“What butterflies use nettles?”

Nettles are host plants for the caterpillars of the Milbert's tortoiseshell, red admiral, question mark and eastern comma butterflies.

“Do vultures have enough carrion space when they fly?”

No, and they don’t fly cheep. Vultures asked that I remind human fliers that just because it has a handle, doesn’t make it carry-on luggage. Turkey vultures generally eat mammals, but feed on other carrion such as birds, reptiles, amphibians, fish and invertebrates. I’ve seen them eating rotting pumpkins. A vulture prefers freshly dead animals, but wait for carcasses to reach a condition that George Foreman wouldn’t consider grilling. This makes it possible for the vulture to pierce the skin.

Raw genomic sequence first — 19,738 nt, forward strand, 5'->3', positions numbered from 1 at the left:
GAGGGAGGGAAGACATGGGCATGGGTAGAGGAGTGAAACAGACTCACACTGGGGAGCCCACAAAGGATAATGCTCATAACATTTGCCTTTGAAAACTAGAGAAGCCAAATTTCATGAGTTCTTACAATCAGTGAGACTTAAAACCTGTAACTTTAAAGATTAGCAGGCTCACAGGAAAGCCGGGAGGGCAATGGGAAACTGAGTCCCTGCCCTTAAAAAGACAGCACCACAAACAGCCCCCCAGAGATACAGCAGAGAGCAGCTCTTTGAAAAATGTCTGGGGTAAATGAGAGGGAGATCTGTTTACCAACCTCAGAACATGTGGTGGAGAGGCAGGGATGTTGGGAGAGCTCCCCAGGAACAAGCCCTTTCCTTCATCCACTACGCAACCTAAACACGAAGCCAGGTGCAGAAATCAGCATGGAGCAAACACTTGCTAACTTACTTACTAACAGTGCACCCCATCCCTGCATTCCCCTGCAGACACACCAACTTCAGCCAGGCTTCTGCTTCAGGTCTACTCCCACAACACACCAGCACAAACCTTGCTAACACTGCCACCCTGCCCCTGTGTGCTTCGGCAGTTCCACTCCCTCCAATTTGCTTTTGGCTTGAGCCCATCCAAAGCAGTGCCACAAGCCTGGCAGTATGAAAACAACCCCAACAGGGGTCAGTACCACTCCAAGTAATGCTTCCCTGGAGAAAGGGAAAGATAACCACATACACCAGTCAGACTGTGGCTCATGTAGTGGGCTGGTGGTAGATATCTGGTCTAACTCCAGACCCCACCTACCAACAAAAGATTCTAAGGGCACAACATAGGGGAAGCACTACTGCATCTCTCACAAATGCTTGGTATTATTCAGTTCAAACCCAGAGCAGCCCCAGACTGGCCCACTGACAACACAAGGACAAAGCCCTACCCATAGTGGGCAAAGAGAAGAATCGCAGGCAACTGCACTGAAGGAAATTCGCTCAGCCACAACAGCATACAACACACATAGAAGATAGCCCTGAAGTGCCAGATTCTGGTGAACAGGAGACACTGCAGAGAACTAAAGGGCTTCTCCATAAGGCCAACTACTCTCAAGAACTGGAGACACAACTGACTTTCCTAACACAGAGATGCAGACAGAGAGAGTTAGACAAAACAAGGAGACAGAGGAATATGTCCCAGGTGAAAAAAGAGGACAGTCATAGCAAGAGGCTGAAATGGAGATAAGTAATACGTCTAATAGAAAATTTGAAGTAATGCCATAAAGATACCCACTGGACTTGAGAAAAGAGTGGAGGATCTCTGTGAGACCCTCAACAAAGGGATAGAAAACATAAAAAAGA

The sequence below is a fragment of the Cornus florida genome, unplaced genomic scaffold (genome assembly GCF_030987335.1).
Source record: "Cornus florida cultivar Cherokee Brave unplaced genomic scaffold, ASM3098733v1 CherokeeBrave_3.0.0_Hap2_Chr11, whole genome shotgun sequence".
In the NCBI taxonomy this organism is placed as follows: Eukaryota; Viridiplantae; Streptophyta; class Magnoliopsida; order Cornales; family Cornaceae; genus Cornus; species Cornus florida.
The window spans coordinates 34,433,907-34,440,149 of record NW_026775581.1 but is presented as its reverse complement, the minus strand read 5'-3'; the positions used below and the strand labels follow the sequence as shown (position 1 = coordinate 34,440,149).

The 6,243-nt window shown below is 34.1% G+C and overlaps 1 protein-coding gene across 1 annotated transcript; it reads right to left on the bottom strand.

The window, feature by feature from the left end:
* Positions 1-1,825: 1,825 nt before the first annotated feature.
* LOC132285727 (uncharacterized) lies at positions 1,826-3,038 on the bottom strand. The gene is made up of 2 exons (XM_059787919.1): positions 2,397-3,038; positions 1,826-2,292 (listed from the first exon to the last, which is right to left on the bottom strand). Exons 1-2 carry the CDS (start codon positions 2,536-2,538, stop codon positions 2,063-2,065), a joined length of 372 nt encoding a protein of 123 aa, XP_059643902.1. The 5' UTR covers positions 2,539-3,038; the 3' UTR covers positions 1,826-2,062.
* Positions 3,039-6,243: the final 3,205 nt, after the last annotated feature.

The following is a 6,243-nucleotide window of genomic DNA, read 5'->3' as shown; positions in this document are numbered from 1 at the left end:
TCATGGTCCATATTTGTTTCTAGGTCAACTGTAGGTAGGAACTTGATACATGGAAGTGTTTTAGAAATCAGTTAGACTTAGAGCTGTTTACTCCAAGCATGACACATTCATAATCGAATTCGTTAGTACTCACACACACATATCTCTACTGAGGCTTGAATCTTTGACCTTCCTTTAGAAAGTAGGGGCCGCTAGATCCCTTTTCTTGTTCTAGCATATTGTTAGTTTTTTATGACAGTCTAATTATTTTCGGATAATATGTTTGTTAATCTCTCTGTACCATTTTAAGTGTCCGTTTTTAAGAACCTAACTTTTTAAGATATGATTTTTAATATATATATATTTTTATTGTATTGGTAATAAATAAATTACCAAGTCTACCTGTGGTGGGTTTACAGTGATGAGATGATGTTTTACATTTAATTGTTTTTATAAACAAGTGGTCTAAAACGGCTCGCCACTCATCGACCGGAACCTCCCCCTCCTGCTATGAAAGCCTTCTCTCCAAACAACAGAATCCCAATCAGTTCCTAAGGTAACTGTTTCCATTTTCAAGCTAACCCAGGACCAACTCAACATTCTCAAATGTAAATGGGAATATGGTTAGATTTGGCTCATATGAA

Thanks for stopping by

“Faith is taking the first step even when you don't see the whole staircase.” – Martin Luther King

“We have probed the earth, excavated it, burned it, ripped things from it, buried things in it, chopped down its forests, leveled its hills, muddied its waters, and dirtied its air. That does not fit my definition of a good tenant. If we were here on a month-to-month basis, we would have been evicted long ago.” —Rose Bird, former Chief Justice of California Supreme Court 

Meeting adjourned

Be kind to the people near you.


© Al Batt 2019